# Set Equivalence is Equivalence Relation

## Proof

For two sets to be equivalent, there needs to exist a bijection between them.

In the following, let $\phi$, $\phi_1$, $\phi_2$ etc. be understood to be bijections.

### Reflexive

From Identity Mapping is Bijection, the identity mapping $I_S: S \to S$ is the required bijection.

Thus there exists a bijection from $S$ to itself and $S$ is therefore equivalent to itself.

Therefore set equivalence is reflexive.

$\Box$

### Symmetric

 $\displaystyle$  $\displaystyle S \sim T$ $\quad$ $\quad$ $\displaystyle$ $\leadsto$ $\displaystyle \exists \phi: S \to T$ $\quad$ Definition of Set Equivalence $\quad$ $\displaystyle$ $\leadsto$ $\displaystyle \exists \phi^{-1}: T \to S$ $\quad$ Bijection iff Inverse is Bijection $\quad$ $\displaystyle$ $\leadsto$ $\displaystyle T \sim S$ $\quad$ Definition of Set Equivalence: $\phi^{-1}$ is also a bijection $\quad$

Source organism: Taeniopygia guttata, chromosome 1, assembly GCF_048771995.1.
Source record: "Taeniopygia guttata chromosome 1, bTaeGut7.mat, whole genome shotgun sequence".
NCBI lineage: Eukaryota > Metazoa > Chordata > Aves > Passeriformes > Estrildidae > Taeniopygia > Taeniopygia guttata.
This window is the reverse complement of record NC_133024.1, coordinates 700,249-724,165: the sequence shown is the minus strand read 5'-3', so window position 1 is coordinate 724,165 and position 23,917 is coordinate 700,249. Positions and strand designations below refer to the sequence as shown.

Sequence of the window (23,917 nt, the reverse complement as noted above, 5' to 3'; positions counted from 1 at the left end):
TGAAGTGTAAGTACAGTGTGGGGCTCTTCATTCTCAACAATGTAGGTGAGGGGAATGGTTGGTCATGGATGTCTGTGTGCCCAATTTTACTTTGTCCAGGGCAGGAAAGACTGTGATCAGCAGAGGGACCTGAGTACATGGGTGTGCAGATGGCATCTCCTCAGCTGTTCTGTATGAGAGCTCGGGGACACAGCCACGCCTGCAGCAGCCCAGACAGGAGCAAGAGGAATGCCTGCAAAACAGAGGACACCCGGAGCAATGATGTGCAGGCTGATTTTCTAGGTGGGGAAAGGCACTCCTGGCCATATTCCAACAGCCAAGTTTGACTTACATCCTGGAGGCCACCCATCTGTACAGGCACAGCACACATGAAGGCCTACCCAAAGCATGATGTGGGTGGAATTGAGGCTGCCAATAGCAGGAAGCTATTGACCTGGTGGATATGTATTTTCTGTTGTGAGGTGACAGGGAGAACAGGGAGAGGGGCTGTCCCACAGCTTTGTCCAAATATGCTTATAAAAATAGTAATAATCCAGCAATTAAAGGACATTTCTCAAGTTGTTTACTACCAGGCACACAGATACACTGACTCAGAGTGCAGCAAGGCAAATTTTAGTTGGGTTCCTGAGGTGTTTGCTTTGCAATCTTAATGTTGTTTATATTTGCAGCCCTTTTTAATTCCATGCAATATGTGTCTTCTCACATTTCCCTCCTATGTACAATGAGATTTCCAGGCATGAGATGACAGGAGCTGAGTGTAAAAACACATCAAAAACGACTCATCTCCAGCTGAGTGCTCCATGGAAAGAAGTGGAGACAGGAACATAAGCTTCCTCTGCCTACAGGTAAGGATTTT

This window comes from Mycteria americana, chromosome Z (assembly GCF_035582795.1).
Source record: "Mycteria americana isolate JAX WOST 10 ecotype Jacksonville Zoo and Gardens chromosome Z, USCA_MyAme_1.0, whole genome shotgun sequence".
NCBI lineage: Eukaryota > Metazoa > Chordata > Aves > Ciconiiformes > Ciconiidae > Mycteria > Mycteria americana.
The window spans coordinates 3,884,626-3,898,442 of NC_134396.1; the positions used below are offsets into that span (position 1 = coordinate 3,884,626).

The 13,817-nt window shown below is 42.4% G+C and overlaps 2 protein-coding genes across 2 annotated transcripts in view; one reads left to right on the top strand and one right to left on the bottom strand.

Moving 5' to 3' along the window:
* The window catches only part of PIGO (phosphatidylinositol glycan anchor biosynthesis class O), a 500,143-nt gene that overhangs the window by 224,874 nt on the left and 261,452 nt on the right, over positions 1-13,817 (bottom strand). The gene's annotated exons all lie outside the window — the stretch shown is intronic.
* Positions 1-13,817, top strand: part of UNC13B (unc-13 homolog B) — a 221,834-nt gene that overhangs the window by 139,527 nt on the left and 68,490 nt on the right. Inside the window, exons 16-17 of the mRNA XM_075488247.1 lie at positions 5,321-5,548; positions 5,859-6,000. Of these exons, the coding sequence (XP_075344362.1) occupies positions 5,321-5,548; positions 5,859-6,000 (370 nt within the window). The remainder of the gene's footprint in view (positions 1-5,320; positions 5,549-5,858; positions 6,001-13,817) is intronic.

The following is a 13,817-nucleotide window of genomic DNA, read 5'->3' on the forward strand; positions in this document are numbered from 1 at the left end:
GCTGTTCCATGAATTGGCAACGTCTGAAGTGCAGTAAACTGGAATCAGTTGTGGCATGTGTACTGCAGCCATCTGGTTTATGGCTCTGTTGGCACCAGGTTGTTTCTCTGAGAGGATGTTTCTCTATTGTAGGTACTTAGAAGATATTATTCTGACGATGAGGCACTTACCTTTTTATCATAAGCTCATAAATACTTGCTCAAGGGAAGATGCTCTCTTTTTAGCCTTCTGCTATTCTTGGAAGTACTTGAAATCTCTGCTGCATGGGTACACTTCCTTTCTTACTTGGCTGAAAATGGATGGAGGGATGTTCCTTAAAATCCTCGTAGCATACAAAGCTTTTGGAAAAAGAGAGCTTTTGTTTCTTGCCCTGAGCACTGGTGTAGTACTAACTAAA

Therefore set equivalence is symmetric.

$\Box$

### Transitive

 $\displaystyle$  $\displaystyle S_1 \sim S_2 \land S_2 \sim S_3$ $\quad$ $\quad$ $\displaystyle$ $\leadsto$ $\displaystyle \exists \phi_1: S_1 \to S_2 \land \exists \phi_2: S_2 \to S_3$ $\quad$ Definition of Set Equivalence $\quad$ $\displaystyle$ $\leadsto$ $\displaystyle \exists \phi_2 \circ \phi_1: S_1 \to S_3$ $\quad$ Composite of Bijections is Bijection: $\phi_2 \circ \phi_1$ is a bijection $\quad$ $\displaystyle$ $\leadsto$ $\displaystyle S_1 \sim S_3$ $\quad$ Definition of Set Equivalence $\quad$

Therefore set equivalence is transitive.

$\blacksquare$

## Also see

The definition of a cardinal of a set as the equivalence class of that set under set equivalence.